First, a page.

Why You Should Prioritize Long-Term Business Goals

This article is an excerpt from the Shortform book guide to "Leaders Eat Last" by Simon Sinek. Shortform has the world's best summaries and analyses of books you should be reading.

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Why is it important to set long-term goals for your organization? How does focusing on short-term goals stifle your progress?

Many leaders don’t even think about their long-term business goals, focusing on short-term profits instead. According to management theorist Simon Sinek, short-term focus impedes progress because it stifles oxytocin and empathy. Instead of focusing on your company’s profits for this year, plan how you’ll impact the market for the next five. This puts your decisions in the context of causing lasting positive change, rather than immediate, temporary success.

Here’s how short-term focus stifles progress and why you should prioritize long-term goals.

Prioritizing Short-Term Goals Stifles Oxytocin

According to Sinek, a major reason you should prioritize long-term business goals is the drawbacks of the alternative: prioritizing short-term goals. Fulfilling short-term goals encourages your body to produce dopamine, rather than oxytocin. Dopamine is a neurochemical that motivates and rewards you for completing tasks by providing happy feelings, much like oxytocin. However, while oxytocin motivates you to form relationships—a long-term goal, since relationships take time to form—dopamine motivates you to complete short-term tasks—for example, writing a report—and is immediately produced in large amounts. 

(Shortform note: Experts say that part of dopamine’s motivational nature is improved memory: When you successfully complete a short-term goal, you first feel happy, then the dopamine helps your brain store the memory of that happiness. This memory motivates you to try again and reminds you how to succeed the next time you attempt that task. Dopamine-enhanced memory is a good thing, in that it helps you learn and succeed more easily in the future, but it can also have a negative influence, as it can form bad habits by motivating you to repeat unhealthy behaviors.)

Many people neglect their oxytocin production because it takes time to compound and make them happy. Instead, they focus on producing as much instant gratification through dopamine as possible. For leaders at work, this focus on instant gratification manifests as fixating on the company’s daily operations while neglecting how those daily decisions influence your subordinates or the company’s long-term goals, Sinek implies. The more fixated on producing dopamine you are, the less oxytocin you produce, the less empathetic you are, and the weaker your company’s supportive environment becomes.

(Shortform note: Another problematic element of seeking instant gratification is growing a tolerance to dopamine: If you rely only on dopamine to make you feel happy, you’ll be tempted to continually trigger your brain to produce more. However, the more you trigger dopamine production, the less effective it becomes and the more you have to escalate your dopamine-seeking behavior—for example, starting to use drugs—to feel happy. Fortunately, you may be able to reset your dopamine tolerance through fasting: If you don’t trigger dopamine production for a while, your brain will be much more sensitive to it when you do experience it next.)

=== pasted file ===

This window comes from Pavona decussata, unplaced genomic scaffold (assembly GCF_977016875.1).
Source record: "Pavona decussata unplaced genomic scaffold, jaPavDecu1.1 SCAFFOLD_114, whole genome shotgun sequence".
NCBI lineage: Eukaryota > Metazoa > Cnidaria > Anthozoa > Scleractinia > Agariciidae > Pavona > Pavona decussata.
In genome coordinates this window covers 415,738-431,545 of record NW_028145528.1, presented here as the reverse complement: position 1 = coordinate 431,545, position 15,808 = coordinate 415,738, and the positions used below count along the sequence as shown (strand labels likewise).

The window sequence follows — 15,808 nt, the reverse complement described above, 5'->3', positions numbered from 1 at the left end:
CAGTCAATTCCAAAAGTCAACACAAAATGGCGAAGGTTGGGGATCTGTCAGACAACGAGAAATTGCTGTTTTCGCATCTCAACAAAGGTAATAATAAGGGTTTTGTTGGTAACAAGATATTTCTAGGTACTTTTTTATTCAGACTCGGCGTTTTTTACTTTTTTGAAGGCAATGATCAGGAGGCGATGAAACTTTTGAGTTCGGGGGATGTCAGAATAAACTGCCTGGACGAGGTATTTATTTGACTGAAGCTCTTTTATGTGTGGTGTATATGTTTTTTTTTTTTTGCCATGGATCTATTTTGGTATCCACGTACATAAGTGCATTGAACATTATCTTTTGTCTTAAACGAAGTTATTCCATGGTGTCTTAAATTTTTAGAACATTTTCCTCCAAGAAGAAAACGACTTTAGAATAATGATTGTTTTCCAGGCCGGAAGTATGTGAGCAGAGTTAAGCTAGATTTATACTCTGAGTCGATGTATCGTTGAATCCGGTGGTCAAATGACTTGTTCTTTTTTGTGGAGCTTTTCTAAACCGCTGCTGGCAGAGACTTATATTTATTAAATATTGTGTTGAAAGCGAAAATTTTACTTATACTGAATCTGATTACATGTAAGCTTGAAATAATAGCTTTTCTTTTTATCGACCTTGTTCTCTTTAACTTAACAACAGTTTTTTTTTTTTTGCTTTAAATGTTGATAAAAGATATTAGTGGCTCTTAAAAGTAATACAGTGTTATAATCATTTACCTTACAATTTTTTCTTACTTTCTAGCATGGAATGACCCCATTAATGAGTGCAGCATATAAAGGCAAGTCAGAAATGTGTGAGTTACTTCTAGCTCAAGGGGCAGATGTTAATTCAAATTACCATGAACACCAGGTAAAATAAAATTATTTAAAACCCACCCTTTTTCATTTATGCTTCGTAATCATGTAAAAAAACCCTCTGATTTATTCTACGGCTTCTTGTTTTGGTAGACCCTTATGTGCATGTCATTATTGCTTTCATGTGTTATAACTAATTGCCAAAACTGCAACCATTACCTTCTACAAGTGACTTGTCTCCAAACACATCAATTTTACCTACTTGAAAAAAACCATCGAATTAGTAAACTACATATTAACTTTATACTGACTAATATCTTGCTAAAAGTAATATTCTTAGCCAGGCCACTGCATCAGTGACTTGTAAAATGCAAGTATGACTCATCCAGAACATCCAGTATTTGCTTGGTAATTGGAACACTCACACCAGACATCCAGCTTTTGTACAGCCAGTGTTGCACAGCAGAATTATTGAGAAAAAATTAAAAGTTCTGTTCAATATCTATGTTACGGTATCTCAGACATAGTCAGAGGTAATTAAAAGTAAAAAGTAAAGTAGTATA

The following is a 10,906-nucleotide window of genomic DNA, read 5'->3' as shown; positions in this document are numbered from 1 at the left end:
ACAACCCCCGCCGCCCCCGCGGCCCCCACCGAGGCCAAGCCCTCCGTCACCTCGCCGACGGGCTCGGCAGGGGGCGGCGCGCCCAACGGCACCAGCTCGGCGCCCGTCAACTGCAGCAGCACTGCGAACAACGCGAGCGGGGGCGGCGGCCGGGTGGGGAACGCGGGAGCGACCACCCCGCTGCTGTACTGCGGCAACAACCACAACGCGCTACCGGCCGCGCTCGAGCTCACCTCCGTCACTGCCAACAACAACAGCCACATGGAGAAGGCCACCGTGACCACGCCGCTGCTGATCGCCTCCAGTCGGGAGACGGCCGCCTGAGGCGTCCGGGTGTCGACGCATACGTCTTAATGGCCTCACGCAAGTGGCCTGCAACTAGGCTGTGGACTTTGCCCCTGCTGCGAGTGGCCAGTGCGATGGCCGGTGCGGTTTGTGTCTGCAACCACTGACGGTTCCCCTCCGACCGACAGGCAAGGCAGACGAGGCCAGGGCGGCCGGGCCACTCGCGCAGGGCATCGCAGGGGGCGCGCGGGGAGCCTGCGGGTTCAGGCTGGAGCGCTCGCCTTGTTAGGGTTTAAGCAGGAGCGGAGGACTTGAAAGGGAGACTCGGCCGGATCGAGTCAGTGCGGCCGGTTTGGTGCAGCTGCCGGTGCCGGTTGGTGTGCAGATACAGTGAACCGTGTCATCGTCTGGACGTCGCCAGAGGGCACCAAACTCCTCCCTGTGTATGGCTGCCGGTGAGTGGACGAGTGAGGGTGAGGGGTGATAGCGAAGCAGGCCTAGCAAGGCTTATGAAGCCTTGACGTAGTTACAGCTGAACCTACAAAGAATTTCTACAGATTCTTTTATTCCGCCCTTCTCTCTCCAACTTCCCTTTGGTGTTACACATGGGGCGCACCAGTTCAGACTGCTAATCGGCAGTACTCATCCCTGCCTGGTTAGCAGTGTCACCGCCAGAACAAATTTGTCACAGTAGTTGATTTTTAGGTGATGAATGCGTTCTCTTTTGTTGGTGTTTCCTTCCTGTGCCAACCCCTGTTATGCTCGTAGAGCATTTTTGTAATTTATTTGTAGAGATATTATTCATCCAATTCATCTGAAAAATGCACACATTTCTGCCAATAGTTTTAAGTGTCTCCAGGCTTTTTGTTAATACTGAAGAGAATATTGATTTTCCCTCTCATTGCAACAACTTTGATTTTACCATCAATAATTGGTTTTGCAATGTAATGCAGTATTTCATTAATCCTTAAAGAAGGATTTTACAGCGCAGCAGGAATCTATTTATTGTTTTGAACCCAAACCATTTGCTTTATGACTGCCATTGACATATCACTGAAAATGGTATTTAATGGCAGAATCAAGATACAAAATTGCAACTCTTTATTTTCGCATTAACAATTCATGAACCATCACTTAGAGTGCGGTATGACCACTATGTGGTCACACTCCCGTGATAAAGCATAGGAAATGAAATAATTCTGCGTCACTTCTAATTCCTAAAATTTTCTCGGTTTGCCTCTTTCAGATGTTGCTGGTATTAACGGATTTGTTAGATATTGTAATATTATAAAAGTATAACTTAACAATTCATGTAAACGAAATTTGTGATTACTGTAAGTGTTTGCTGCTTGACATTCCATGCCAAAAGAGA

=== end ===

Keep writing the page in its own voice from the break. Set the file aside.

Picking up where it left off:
Types of Long-term Goals

According to Jerry I. Porras and Jim Collins in Built to Last, there are four kinds of long-term goals:

  1. Ambition goals, where you focus on meeting a quantitative target (for example, a burger franchise selling 100 million burgers in 10 years)
  2. Challenger goals, where you focus on beating or replacing a competitor (for instance, a new browser company becoming more used than Google)
  3. Icon goals, where you focus on emulating a successful company (for example, a small animation studio becoming as successful as Pixar)
  4. Refresher goals, where you focus on shifting your current flawed products or reputation to something more profitable and respected (for instance, making high-quality, leather notebooks instead of flimsy paperback ones)

Porras and Collins say that these kinds of long-term goals take 10 to 30 years to complete and require a lot of commitment and teamwork. This could explain Sinek’s belief that focusing on long-term goals can increase oxytocin production: By instituting this kind of goal, you require your subordinates to spend a lot of time working together to fulfill it. Working together is a form of social contact which, as Sinek explains above, increases oxytocin production.

Why You Should Prioritize Long-Term Business Goals

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  • Why a leader must prioritize her subordinates’ needs above her own
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  • Why you must see your customers, suppliers, and employees as people

Darya Sinusoid

Darya’s love for reading started with fantasy novels (The LOTR trilogy is still her all-time-favorite). Growing up, however, she found herself transitioning to non-fiction, psychological, and self-help books. She has a degree in Psychology and a deep passion for the subject. She likes reading research-informed books that distill the workings of the human brain/mind/consciousness and thinking of ways to apply the insights to her own life. Some of her favorites include Thinking, Fast and Slow, How We Decide, and The Wisdom of the Enneagram.

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